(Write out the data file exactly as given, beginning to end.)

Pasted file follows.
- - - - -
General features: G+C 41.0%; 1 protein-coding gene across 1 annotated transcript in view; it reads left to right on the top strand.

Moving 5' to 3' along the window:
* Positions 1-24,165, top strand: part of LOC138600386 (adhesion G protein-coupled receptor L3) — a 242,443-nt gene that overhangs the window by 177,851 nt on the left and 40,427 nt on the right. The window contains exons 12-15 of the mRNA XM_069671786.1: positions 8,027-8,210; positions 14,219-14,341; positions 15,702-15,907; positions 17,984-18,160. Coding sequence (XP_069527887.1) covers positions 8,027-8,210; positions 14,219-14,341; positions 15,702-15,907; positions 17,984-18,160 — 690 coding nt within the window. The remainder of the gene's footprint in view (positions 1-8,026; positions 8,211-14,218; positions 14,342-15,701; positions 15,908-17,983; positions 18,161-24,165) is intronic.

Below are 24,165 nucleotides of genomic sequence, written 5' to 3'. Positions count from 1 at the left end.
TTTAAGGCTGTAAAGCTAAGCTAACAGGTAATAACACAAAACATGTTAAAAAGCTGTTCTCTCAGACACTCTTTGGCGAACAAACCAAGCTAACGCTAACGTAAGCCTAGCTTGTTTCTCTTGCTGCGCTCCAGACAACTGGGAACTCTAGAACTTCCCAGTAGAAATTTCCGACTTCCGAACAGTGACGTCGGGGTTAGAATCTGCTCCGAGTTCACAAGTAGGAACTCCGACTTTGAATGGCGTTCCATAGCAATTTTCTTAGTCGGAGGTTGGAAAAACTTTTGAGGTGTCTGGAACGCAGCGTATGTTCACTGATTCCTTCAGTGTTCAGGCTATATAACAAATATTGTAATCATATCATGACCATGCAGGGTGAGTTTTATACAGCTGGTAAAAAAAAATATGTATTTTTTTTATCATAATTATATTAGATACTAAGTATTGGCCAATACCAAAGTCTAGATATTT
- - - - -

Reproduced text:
General features: G+C 41.0%; 1 protein-coding gene across 1 annotated transcript in view; it reads left to right on the top strand.

Moving 5' to 3' along the window:
* Positions 1-24,165, top strand: part of LOC138600386 (adhesion G protein-coupled receptor L3) — a 242,443-nt gene that overhangs the window by 177,851 nt on the left and 40,427 nt on the right. The window contains exons 12-15 of the mRNA XM_069671786.1: positions 8,027-8,210; positions 14,219-14,341; positions 15,702-15,907; positions 17,984-18,160. Coding sequence (XP_069527887.1) covers positions 8,027-8,210; positions 14,219-14,341; positions 15,702-15,907; positions 17,984-18,160 — 690 coding nt within the window. The remainder of the gene's footprint in view (positions 1-8,026; positions 8,211-14,218; positions 14,342-15,701; positions 15,908-17,983; positions 18,161-24,165) is intronic.

Below are 24,165 nucleotides of genomic sequence, written 5' to 3'. Positions count from 1 at the left end.
TTTAAGGCTGTAAAGCTAAGCTAACAGGTAATAACACAAAACATGTTAAAAAGCTGTTCTCTCAGACACTCTTTGGCGAACAAACCAAGCTAACGCTAACGTAAGCCTAGCTTGTTTCTCTTGCTGCGCTCCAGACAACTGGGAACTCTAGAACTTCCCAGTAGAAATTTCCGACTTCCGAACAGTGACGTCGGGGTTAGAATCTGCTCCGAGTTCACAAGTAGGAACTCCGACTTTGAATGGCGTTCCATAGCAATTTTCTTAGTCGGAGGTTGGAAAAACTTTTGAGGTGTCTGGAACGCAGCGTATGTTCACTGATTCCTTCAGTGTTCAGGCTATATAACAAATATTGTAATCATATCATGACCATGCAGGGTGAGTTTTATACAGCTGGTAAAAAAAAATATGTATTTTTTTTATCATAATTATATTAGATACTAAGTATTGGCCAATACCAAAGTCTAGATATTT